Ingrid Bergman’s Pendant at the Maker’s Bench

The Ingrid Bergman pendant was a huge challenge for us in many ways. Locating a historical pendant, similar in design, on-line was a huge gain for us. Next we developed the design details and presented a design story board for client approval.

We use this method for all of our projects
We use a design board for all of our projects. A daily reminder of  the research and visuals we have decided to incorporate into the project.

I knew from my historical research that jewelry from the Victorian time period, was made in precious and in non-precious metals. So we  decided to review our options for materials. Our budget dictated that we go with brass and plate it to look like gold.

Cutting the brass sheet

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Once the back plate was cut, we then cut and formed the top component of the pendant with hand tools. Soldering was fairly simple we used hard silver solder since there were going to be many levels of soldering on the construction of this pendant.

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The borders of the pendant were hand formed from brass sheet. We had to get the exact curves to create the same look. It is a lot harder to copy a design then to create one from your mind. You have to be on the mark. If it doesn’t match exactly the original piece it will not look like a re-created work.

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We always check the progress and accuracy of the design against the original photographs. The bail had to match exactly. It was after several attempts working with the hammer and the forming block that we finally achieved right curves. Next was the most challenging part of the project, attempting the impossible soldering of tiny balls of brass.

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Brass balls are not available at the jewelry’s supply store. So we made each and every one. Sorted them by size and carefully soldered them into place, using the same techniques from the Victorian times. (My eyesight will never be the same)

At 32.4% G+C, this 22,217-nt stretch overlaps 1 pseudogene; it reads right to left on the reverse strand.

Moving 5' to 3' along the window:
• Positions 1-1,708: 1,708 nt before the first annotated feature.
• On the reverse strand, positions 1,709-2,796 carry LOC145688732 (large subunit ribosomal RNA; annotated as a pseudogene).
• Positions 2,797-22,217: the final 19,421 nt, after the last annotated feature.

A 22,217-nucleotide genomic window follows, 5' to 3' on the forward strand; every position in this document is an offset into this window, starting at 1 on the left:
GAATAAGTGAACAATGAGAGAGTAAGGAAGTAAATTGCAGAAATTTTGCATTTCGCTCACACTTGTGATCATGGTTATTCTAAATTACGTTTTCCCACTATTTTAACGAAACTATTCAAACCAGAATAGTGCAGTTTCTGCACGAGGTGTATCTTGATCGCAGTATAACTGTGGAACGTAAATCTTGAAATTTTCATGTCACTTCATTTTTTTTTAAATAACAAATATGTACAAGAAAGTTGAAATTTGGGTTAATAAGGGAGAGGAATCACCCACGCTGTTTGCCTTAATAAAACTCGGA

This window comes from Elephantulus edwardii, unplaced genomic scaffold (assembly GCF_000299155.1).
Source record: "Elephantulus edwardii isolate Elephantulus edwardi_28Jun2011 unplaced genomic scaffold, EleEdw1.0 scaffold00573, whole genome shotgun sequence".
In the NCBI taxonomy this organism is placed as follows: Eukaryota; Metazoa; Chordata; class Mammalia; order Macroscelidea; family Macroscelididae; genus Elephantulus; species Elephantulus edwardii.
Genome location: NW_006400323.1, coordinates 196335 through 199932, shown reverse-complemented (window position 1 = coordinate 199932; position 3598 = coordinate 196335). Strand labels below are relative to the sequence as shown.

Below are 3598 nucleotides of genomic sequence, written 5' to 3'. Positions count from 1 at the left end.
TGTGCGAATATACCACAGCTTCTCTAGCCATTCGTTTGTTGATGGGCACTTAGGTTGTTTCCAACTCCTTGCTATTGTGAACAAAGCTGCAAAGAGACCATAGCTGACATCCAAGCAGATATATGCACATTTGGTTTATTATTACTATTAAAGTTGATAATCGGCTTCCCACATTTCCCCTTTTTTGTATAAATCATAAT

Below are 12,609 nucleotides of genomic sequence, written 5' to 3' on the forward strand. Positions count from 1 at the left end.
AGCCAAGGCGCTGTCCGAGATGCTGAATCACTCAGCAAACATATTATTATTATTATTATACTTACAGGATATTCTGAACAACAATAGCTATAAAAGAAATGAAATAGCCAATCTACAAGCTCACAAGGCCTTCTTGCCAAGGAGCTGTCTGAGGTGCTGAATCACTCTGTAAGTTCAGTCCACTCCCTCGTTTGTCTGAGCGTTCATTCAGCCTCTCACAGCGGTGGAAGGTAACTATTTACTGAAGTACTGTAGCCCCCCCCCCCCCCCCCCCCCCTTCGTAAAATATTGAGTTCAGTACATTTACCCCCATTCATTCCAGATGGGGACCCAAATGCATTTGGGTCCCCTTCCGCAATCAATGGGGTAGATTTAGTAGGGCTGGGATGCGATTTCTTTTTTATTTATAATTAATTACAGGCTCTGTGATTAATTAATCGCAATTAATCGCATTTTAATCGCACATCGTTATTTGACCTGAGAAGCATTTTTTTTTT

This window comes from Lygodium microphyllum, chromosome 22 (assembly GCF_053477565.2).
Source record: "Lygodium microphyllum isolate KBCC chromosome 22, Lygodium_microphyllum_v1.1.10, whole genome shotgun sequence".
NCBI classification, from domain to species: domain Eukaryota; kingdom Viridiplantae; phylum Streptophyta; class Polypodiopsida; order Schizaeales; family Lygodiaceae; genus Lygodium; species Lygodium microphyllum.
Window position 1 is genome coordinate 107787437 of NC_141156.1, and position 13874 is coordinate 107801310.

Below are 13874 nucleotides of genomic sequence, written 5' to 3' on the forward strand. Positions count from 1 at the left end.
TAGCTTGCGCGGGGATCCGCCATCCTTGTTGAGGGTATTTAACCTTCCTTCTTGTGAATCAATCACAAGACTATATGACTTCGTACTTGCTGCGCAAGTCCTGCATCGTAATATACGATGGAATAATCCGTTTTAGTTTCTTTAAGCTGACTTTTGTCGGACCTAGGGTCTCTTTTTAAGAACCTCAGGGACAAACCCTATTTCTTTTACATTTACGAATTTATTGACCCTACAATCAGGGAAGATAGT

Bergman bail

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Wires and balls were carefully crafted and added to the pendant.

lay outing out the little pieces

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There were several discussions on how the leaves were constructed. They could have been enameled, a popular design element from this time period in jewelry. We decided to make them rose gold.

I have been carving wax since 1991. I love the medium, hard plastic like wax is my favorite. You can really get exactly what you want in the wax. Once cast, you can still make changes in the metal. But my philosophy is do all the work in wax it is a lot easier to carve wax them file metal.

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With the casting and finishing process behind us, the rest of the project went smoothly. We soldered on the three leaves using extra soft solder. It was the last of the soldering we would do on this piece.

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We always keep the client in on the design process. We believe in communication the entire way. Often with these complex designs once you go down a certain path there is really no going back, if you make a mistake in metal you are starting all over.

The gown was being restored and prepped for a costume collection exhibit. My client wanted to see how the pendant would look. So in between soldering we tried the pendant on the bodice. It was better than we had hoped for. It was a perfect match.

Cleaning and giving the final texture was all we needed to do.

Then we sent it off to the plating company. We had selected a rich 18 karat gold finish to complete our Victorian re-creative pendant.

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